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Naomi Judd’s death spotlights mental health crisis 

mental health crisis

On April 30, 2022, Naomi Judd’s daughters Wynonna and Ashley announced that their mother had died. The Associated Press reported their joint statement, “Today we sisters experienced a tragedy. We lost our beautiful mother to the disease of mental illness. We are shattered. We are navigating profound grief and know that as we loved her, she was loved by her public. We are in unknown territory.”  

Sermo physicians believe that Naomi Judd’s death shines a spotlight on today’s mental health crisis—reveals a recent poll of 450+ global doctors. Eighty-seven percent of physicians said they believe their country is facing a mental health crisis. Ninety-one percent believe this crisis will continue to grow; and 92% said they believe prevention is key. 

The month of May is Mental Health Awareness Month. According to the National Alliance on Mental Health (NAMI), “Each year millions of Americans face the reality of living with a mental illness. During May, NAMI joins the national movement to raise awareness about mental health. Each year we fight stigma, provide support, educate the public and advocate for policies that support people with mental illness and their families.”  

The Hill reports, “Judd was among the nearly 52.9 million Americans with a mental illness, a statistic that has only risen since the start of the pandemic. The Kaiser Family Foundation (KFF) found that the number of people who reported symptoms of anxiety disorder and/or depressive disorder jumped from 11 percent in 2019 to 41 percent in 2021, as the pandemic entered its second year…  

recent survey from Harvard University found that even after many COVID-19 restrictions ended, 52 percent of young adults aged 18 to 29 reported experiencing feelings of depression and hopelessness. Nearly a quarter said they had considered self-harm.  

That’s in addition to thousands of their families simultaneously suffering job losses that resulted in loss of income. Many even lost a parent, sibling or relative to COVID-19, with the National Institutes of Health (NIH) estimating more than 140,000 U.S. children lost a primary or secondary caregiver due to the COVID-19 pandemic between April 1, 2020 to June 30, 2021.  

Nearly three-quarters of respondents in the Harvard survey agreed with the statement, ‘the United States has a mental health crisis…’  

The American Psychological Association (APA) found that even though the coronavirus has slowed down since 2020, other stressors have been added to Americans’ lives, like rising inflation and the historic Russian invasion of Ukraine…  

‘Living through historic threats like these often has a lasting, traumatic impact on generations. As a society, it’s important that we ensure access to evidence-based treatments and that we provide help to everyone who needs it,’ said Arthur C. Evans, APA’s chief executive officer, in a statement.  

‘This means not only connecting those in distress with effective and efficient clinical care, but also mitigating risk for those more likely to experience challenges and engaging in prevention for those who are relatively healthy,’ said Evans.”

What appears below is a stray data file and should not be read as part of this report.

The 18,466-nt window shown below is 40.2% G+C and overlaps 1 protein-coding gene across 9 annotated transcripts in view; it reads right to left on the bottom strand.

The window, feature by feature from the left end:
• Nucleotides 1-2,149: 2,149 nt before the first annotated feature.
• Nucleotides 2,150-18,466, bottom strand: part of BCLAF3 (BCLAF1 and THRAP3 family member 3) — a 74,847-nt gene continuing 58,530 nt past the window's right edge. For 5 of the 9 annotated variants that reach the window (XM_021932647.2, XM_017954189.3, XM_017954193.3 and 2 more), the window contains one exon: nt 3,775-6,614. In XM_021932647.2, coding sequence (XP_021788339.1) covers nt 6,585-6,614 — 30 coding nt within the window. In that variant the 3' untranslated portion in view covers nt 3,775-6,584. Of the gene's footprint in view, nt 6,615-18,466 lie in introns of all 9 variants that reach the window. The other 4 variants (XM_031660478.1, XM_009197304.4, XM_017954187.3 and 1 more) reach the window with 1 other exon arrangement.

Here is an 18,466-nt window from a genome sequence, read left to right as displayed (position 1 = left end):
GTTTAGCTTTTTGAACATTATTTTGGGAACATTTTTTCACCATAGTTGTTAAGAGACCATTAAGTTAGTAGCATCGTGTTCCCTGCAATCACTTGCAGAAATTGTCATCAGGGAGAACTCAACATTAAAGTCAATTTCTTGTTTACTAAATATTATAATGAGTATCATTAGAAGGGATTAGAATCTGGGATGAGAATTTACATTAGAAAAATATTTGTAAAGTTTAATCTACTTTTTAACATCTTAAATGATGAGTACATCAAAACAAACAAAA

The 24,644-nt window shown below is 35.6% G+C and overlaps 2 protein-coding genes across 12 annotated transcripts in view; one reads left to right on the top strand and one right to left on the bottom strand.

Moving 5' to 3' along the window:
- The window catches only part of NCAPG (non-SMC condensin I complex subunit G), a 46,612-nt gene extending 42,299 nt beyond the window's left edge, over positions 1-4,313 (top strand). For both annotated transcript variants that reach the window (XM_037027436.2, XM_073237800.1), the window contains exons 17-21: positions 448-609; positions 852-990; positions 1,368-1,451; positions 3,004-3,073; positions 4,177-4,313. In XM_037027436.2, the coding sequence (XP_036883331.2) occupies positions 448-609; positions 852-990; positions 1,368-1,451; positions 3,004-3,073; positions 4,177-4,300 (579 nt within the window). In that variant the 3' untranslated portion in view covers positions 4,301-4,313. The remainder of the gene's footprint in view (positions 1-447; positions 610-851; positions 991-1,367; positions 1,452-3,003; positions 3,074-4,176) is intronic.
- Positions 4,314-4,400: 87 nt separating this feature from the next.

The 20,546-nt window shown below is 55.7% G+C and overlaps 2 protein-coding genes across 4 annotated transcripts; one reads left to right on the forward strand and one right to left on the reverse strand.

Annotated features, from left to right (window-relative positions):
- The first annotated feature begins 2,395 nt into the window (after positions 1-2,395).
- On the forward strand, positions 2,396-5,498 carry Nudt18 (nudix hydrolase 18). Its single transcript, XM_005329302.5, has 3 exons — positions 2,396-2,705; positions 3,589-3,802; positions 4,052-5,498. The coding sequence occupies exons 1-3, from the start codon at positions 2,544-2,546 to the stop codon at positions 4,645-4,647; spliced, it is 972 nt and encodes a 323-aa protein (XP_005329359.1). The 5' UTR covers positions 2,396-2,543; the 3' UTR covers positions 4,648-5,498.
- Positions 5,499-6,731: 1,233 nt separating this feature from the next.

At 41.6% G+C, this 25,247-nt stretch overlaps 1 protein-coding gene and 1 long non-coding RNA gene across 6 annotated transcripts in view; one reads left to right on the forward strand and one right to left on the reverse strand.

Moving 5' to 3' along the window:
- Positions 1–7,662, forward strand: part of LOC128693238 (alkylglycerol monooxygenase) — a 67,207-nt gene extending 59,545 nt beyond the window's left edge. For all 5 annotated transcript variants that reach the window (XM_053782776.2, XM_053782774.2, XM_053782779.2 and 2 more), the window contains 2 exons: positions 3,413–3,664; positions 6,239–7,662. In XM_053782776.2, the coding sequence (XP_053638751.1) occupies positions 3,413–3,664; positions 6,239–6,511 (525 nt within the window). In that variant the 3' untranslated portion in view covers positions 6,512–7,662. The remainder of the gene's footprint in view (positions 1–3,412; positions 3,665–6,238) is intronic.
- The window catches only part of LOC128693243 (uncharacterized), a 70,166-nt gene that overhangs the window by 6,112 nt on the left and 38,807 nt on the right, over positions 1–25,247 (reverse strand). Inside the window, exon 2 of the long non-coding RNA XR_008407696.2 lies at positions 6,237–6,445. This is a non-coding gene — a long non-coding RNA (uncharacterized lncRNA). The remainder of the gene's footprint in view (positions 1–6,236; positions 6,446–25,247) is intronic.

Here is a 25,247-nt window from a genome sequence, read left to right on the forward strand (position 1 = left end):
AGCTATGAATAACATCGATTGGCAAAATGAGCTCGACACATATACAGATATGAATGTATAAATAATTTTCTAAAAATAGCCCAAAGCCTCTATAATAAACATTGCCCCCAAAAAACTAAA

Below, Sermo physicians from around the world share more of their professional insights, perspectives, and opinions on this important topic—in their own words: 

Mental health will surely worsen with time! Social isolation; Social media bombardment; lack of daily exercise; increasing financial and social demands; more mental health services; divided citizenry; lack of personal resources…The future looks bleak for many unless we change collectively!”

Orthopedic Surgery, U.S. 

“We have too few psychiatrists in our community and care by psychologists is not paid for by our medical system. This is a huge issue in Canada.”

Infectious Diseases, Canada 

as heart disease and diabetes, and help you maintain your independence as you age. Mental health is just as important as physical health, and it should not be neglected. Incorporating mental dexterity exercises into your daily routine will give you the benefits of a clear mind and a healthy body for years to come.”

General Practitioner, Cuba

“It is important to establish promotion and prevention actions to counteract the mental health crisis that exists in today’s world.”

Oral and Maxillofacial Surgery, Cuba 

“Mental disorders increase every day, people forget that the mind gets sick, we have to listen to the signals that our body sends and seek help in time.”

General Practitioner, Venezuela

“Yes there is a crisis and [it] needs addressing; and the insurance companies need to be on board and allow and pay for the much needed services, as the insurers are true believers in total denial of most medical conditions: ‘not covered by your plan’”

Infectious Diseases, U.S. 

who is under a lot of stress, has economic problems, has trouble sleeping, is restless, has a tendency toward verbal or physical aggressiveness, or has unusual or strange behavior, or perceives extrasensory experiences, it would be important not to ignore these symptoms and seek support from a mental health professional.”

General Practitioner, Venezuela

“I agree with APA that the crisis has worsened mainly in the last two years. Covid caused practically everyone an affectation, either physical or mental. Many of us lost a family member, we live in a situation of general collapse on a large scale that affected the largest world economies and currency inflation has skyrocketed. Prevention can be developed by increasing actions from the social and television media so demanded by the population and can be used to give psychological messages that help overcome such a difficult situation.”

Stomatology, Cuba 

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